What happened next was a frenzy of activity and energy, all directed at one goal. They stumbled up the winding steps of the house, past amused coeds and their dates, up to a place where they would not be bothered. A semblance of privacy. By the time they fell into one of the senior’s rooms and collapsed into the bed, her shirt was on the floor and her bra unclasped.
But something happened then, something that changed what should have been merely one of many drunken mistakes made that night into a far more terrible thing. In the back of Lindy’s mind, something snapped. A voice emerged from under the drug induced shroud and it said one word, “No.” And then Lindy said it, too. Mumbled at first, and then louder and more clear. Then it grew to a word and finally a scream.
But Lewis didn’t hear it. He was too drunk and too high to notice. That’s what he told himself in the weeks and years that followed. The thing he would repeat in his mind on most days. But in the darker moments of the many nights to come, he would know differently. When it was over, he sat on the side of the bed and she cried.
Lewis had just pulled on his jeans when there was a knock on the door. It was a senior, one he recognized only from the tortures of Hell week. The boy looked over his shoulder and smiled.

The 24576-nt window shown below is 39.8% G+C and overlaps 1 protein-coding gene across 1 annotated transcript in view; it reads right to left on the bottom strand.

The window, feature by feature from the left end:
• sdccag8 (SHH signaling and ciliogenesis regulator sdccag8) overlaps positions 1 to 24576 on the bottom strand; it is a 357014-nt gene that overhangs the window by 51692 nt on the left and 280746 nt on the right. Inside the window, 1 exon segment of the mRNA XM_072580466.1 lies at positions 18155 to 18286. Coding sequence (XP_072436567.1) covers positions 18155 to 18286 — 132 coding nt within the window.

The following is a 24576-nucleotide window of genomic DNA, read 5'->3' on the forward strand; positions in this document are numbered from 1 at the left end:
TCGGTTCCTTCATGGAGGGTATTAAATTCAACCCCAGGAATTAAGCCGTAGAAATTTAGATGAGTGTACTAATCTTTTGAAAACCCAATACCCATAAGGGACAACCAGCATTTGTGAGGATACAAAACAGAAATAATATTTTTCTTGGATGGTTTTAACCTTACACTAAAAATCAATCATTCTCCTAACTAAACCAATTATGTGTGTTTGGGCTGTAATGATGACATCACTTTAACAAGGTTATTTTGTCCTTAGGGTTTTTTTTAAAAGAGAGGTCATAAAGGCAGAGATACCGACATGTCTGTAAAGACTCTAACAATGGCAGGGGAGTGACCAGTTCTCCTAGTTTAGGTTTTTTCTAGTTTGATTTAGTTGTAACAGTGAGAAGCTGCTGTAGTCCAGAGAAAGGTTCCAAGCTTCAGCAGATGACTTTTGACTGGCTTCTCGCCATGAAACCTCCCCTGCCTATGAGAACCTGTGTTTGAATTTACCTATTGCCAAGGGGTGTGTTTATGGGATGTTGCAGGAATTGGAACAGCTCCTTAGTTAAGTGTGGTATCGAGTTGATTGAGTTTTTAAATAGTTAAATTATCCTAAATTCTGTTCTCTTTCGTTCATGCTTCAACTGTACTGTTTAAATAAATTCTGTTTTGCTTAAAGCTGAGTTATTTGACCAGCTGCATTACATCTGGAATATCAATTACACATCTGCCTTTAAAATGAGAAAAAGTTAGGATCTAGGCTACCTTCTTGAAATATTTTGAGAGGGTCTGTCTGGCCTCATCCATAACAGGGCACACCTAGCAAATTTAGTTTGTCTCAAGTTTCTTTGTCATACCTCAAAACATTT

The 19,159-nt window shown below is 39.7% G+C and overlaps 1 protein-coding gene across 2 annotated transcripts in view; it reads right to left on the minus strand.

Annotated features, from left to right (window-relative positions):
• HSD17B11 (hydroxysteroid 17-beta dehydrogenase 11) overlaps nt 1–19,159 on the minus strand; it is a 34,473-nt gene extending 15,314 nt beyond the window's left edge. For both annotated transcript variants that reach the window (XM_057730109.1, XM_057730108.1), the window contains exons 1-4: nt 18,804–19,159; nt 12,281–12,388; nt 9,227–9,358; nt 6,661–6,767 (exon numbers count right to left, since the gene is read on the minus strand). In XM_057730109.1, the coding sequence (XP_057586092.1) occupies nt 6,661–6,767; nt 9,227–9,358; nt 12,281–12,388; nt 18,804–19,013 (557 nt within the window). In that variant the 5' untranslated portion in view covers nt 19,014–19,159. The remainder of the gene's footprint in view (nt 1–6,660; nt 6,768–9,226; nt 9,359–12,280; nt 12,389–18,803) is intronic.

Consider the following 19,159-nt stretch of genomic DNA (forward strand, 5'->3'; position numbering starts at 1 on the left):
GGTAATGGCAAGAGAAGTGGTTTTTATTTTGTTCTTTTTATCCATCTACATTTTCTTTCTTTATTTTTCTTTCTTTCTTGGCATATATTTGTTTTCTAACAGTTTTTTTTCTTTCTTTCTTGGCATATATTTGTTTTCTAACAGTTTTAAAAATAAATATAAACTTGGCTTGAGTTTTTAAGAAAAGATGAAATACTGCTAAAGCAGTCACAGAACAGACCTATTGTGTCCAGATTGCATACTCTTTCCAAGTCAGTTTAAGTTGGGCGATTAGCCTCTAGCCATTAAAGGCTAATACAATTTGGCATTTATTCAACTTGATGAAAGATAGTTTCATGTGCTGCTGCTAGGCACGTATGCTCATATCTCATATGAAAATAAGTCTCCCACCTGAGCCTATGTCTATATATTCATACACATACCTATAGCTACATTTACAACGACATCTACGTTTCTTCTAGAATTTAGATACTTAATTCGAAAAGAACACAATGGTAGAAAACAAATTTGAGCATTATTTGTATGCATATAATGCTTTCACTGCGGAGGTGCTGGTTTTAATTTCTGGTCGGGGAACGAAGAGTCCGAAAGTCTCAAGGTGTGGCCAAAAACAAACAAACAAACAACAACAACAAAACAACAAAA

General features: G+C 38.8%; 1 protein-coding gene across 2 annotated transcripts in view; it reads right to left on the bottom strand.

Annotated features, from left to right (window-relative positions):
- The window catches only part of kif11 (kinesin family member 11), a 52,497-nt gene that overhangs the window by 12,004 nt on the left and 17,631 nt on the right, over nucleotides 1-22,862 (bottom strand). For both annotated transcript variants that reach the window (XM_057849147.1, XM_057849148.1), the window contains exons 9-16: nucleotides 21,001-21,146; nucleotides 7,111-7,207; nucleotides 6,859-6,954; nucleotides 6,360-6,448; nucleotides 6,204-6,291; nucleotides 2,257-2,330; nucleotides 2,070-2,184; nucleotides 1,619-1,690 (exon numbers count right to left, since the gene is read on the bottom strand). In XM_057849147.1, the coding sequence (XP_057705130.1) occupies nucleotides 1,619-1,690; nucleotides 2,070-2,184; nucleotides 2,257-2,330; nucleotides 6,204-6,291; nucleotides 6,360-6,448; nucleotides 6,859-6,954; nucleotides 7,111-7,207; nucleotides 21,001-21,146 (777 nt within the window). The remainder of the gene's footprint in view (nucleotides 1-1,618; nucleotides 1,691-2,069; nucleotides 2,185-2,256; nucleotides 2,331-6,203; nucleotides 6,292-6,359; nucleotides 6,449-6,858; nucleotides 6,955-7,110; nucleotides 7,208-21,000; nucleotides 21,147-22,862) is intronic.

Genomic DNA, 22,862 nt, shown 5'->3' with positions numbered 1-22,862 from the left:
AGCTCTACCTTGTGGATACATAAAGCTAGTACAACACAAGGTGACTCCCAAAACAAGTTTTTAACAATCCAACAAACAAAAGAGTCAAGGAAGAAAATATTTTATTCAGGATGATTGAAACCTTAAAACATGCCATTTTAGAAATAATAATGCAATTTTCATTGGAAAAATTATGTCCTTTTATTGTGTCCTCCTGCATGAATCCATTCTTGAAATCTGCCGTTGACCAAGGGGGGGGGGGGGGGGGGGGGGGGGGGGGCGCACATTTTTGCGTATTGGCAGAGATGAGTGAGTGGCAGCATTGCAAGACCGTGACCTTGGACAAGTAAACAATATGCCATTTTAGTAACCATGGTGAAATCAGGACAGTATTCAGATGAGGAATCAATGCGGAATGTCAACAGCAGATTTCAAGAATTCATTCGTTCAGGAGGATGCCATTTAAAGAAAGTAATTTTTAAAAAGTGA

The combination of the alcohol and the adrenaline and the look in the other boy’s eyes made Lewis sick.
“No, man. She’s my date.”
The boy cursed and pushed Lewis out of the way. He would have fought him; Lewis had made the decision. He wouldn’t have let it happen, as much for his own sake as for hers. But when he turned around the other boy was just standing there, staring out towards the small balcony that jutted off from the side of the house. Lindy was crouched on the railing, most of her body over it, but with her face turned back towards the boys inside. The cat calls of the people below, who saw nothing more than a naked girl, trickled in on the breeze as it whipped the curtain up in the air, alternately obscuring and revealing the terrified child beyond.